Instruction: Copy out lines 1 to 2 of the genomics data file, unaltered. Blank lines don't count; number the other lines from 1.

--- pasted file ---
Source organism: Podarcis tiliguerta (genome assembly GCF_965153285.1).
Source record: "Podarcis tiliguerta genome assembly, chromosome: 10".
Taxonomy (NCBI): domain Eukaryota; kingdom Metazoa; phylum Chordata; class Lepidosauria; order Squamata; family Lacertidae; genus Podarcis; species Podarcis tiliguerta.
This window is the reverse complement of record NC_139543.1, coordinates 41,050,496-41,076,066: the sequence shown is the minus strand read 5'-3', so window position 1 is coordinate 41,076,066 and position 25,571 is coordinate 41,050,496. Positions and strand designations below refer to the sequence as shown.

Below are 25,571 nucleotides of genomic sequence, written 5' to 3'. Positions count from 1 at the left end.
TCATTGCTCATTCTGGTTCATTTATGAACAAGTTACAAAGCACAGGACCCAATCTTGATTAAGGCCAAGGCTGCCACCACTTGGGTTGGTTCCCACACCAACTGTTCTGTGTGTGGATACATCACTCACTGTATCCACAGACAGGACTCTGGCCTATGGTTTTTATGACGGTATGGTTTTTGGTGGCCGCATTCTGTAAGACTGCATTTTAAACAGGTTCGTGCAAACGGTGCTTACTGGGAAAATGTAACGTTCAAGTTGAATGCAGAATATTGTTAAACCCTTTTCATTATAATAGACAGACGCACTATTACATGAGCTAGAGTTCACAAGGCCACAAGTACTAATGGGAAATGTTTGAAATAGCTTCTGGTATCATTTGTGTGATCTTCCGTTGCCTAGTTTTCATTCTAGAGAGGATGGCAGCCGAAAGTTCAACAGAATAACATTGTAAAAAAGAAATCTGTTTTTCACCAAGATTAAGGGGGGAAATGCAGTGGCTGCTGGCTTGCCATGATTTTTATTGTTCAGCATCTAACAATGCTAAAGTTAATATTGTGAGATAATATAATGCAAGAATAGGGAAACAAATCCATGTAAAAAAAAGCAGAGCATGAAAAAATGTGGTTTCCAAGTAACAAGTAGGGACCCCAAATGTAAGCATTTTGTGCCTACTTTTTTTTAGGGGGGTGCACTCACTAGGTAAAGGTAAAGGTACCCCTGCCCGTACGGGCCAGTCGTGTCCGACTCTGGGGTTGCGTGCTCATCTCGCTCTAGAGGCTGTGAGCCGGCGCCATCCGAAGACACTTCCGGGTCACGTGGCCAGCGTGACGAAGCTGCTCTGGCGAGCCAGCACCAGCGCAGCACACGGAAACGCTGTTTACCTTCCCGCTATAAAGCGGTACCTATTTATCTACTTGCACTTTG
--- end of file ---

Source organism: Podarcis tiliguerta (genome assembly GCF_965153285.1).
Source record: "Podarcis tiliguerta genome assembly, chromosome: 10".